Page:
And here’s what I think of those books. Have I discovered my feminine side, you wonder? Aye, right.
The world of archaeology in which the novel is set, with its rivalries and jealousies and sporadic high excitements, is very believable. As are the parallel love stories at the heart of the story, one in the here and now and the other thousands of years in the past. And you’re left guessing almost to the last word how those love stories will end. Will it be doom or happiness for one or other – or for both? You’ll need to read the book to find out.
While the whole novel is expertly and cleverly written, what stands out for me are those passages which transport one back in time, back into the mists of pre-history and into the minds of people who lived then; real people who worked and played and laughed and loved. Those beautiful, haunting passages have stayed with me ever since. They alone are reason enough to get hold of this highly entertaining debut novel.
(If you’d like a taster of the aforementioned passages, the first of them has been published on McStorytellers as a short story called The Keltoi.)
Romeo and Juliet Ulster-Style
Ireland and the Troubles provide very authentic backdrops, therefore, to this wonderfully written story of love and tragedy across Ulster’s sectarian divide. It is the tale of Romeo and Juliet relocated to a modern time and to another land riven by tribal warfare. Like Shakespeare’s original version, it is a tale well worth reading.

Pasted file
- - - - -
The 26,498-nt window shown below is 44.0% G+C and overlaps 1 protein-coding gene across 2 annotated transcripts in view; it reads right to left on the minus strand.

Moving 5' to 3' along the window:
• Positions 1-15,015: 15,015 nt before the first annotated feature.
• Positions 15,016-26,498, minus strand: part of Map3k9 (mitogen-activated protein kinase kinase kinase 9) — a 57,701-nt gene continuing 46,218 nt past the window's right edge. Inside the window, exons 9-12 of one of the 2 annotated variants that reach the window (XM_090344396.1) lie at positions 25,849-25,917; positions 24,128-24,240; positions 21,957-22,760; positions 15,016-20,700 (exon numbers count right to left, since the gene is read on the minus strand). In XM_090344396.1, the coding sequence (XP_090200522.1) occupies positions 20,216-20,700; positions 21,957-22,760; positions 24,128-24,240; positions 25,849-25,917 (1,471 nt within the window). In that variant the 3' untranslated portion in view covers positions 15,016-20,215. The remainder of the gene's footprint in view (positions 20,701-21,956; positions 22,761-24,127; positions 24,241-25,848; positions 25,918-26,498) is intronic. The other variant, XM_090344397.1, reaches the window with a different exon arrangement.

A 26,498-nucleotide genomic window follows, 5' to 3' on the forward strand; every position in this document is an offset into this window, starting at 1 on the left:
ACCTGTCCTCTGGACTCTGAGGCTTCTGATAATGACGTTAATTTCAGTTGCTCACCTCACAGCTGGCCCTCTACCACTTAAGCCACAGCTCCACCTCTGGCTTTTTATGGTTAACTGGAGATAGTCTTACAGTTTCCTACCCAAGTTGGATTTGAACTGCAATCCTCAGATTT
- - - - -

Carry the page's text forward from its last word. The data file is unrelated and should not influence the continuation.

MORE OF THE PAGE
A Class Act
The trio of central characters – over-privileged Julian, hapless Gary (born, like me, into poverty) and caring, sharing Grizelda, middle-class and in the middle of things – are finely drawn and very believable. These are inspired choices of names, by the way: Julian oozing silver spoon and public school; Grizelda conjuring up images of the well-heeled hippiedom that was rife in the Sixties and Seventies; and Gary simply signifying ordinariness.
The intertwining of the trio’s lives is also very believable, as are the two love stories that run through the book – the open, conventional one between Grizelda and Julian, and the covert, unspoken one between her and Gary. In fact, the whole book is cleverly constructed by one who obviously knows the system and his characters.
All in all, I very much enjoyed this beautifully written book. But I do have one grumble. I don’t think it’s too much of a spoiler to reveal that Julian, the toff, receives his comeuppance. My complaint is that his punishment should have been much harsher, the words “lamppost”, “nearest” and “strung up by” springing to mind. I would say that, though, wouldn’t I? I’m an oik, after all.
The sad fact of the matter is that books like this one by caring authors like Dennis Hamley won’t create the slightest dent in the rigidity of Britain’s class system. If you want proof, take a look at the Old Etonian-dominated British establishment of 100 years ago, 50 years ago and today. Will it be ever so, eh?